05/02/2005 11:00PM

Alex has done plenty already

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Afleet Alex completes his final prep for the Derby by breezing four furlongs under Jeremy Rose.

LOUISVILLE, Ky. - Last year, a trainer making his first start in the Kentucky Derby and a jockey riding in the race for the first time came out of the mid-Atlantic region by way of Oaklawn Park and won the Derby. Might another Philadelphia story be written this year?

The connections of Afleet Alex are certainly hopeful they can emulate the popularity, and success, of last year's Philly Flyer, Smarty Jones. Like Smarty Jones, Afleet Alex is heading into Saturday's Derby at Churchill Downs following a victory in the Arkansas Derby. Tim Ritchey, the trainer of Afleet Alex, finally seems to be taking a cue from John Servis, the trainer of Smarty Jones, and is growing accustomed to demands on his time, rather than fighting it. And Jeremy Rose, the jockey on Afleet Alex, is trying to maintain the quiet equanimity that got Stewart Elliott through the madness of Derby week last year.

Afleet Alex is owned by five men from Philadelphia who call themselves the Cash Is King Stable. Afleet Alex has been a cash cow for them, having earned $1,315,800 in the 11 months since his purchase for $75,000 last year.

Everything that Afleet Alex has accomplished to this point, though, will become a footnote if he can capture the Derby and put that at the top of his resume. And what a re"sume"" it is. Afleet Alex has won 6 of 9 starts, finished second twice, has won major races at ages 2 and 3, and has been among his division's leaders since last summer, when he won the Sanford and Hopeful stakes in successive starts at Saratoga. His only poor race came in the Rebel Stakes, from which he emerged with a lung infection.

Tuesday, Afleet Alex completed his serious preparation for the Derby with a half-mile breeze under Rose in 48.40 seconds on a fast track at Churchill Downs. Compared to what he has done most mornings since he got here, Afleet Alex got off easy on Tuesday.

Afleet Alex has trained twice a day most mornings all winter and spring, beginning at Oaklawn. He has gone as far as five miles jogging and galloping in a single day. Tuesday, he jogged a little more than a mile before his drill. If he gets beat, it won't be because he's not fit.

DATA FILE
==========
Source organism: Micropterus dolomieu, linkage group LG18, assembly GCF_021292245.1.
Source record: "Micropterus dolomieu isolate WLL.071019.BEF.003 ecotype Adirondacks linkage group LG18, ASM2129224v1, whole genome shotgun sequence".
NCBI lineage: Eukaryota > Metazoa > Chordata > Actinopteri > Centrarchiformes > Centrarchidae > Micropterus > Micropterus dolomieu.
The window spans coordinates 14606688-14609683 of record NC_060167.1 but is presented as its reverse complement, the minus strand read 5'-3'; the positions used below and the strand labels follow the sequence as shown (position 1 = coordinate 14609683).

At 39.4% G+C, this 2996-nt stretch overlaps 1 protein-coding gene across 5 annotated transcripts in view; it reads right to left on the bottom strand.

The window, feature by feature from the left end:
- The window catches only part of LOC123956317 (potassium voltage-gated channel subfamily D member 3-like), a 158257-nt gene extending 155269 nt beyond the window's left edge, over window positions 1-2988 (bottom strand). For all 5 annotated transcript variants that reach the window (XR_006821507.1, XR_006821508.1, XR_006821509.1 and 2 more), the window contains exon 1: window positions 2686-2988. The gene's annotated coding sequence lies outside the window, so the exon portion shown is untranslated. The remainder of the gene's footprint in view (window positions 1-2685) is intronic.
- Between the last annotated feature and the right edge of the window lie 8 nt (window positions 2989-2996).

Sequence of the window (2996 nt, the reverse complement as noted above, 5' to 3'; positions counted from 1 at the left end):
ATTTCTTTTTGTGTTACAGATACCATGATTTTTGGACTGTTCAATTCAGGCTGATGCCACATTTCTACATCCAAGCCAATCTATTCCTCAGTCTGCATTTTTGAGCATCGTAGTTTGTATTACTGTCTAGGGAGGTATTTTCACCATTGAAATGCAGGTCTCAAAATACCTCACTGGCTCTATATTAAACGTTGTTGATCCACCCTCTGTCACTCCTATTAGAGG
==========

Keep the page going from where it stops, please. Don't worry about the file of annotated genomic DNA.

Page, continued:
"I think he'll go two miles," Ritchey said, dismissing any concern Afleet Alex can handle the Derby's 1 1/4 miles. "He trained five miles the other day and was pretty fresh after the second time he came back."

Ritchey said the twice daily training schedule "physically helps and mentally helps" Afleet Alex.

"It's always been my goal to have him at his peak both physically and mentally on the first Saturday in May," Ritchey said.

Ritchey said the training schedule is something he has done before, but never with a horse of this caliber, nor under the glaring scrutiny of the Derby.

"It's just something that evolves from studying your horse," he said.

Of the likely top three choices in the race, Afleet Alex has the most experience. Bellamy Road, the probable favorite, has run just five times, including a mere two starts this year. Bandini also has run just five times. Afleet Alex has raced nine times. Only Wilko, with 14 starts, has more experience.

"I know just running horses in general, when you get to bigger races, when you have a horse that has been battle-tested, you know what he is and what he is capable of," Ritchey said. "Some of the horses that are moving way up have got only two or three races in them. Yes, they might have run very well, but now they are looking at a 20-horse field.

"He's very professional. He's got a lot of seasoning under him," Ritchey said. "He has been battle-tested. He's always shown up, except for the one race when he had a legitimate excuse, the lung infection. When we detected the problem, I was still very confident that we would go on to the Triple Crown races. It's not a major thing. It just affects horses and they don't run their race. He showed in the Arkansas Derby it was obviously curable."

In other Derby developments Tuesday:

* Tyler Baze was confirmed by trainer Ron Ellis as the rider on Don't Get Mad, who won the Derby Trial last Saturday. Gary Stevens rode Don't Get Mad in that race, but he already had committed to ride Noble Causeway, the Florida Derby runner-up, in the Derby. Baze rode Don't Get Mad in three races last winter at Santa Anita, including a second-place finish in the San Vicente Stakes.

* Entries for the Derby were scheduled to close Wednesday morning, and post positions were to be drawn Wednesday evening. A full field of 20 was expected.

* The weather forecast continues to improve. According to the National Weather Service, it is supposed to be dry and warming all week through Saturday, with a high temperature on Derby Day of 81 degrees.

- additional reporting by David Grening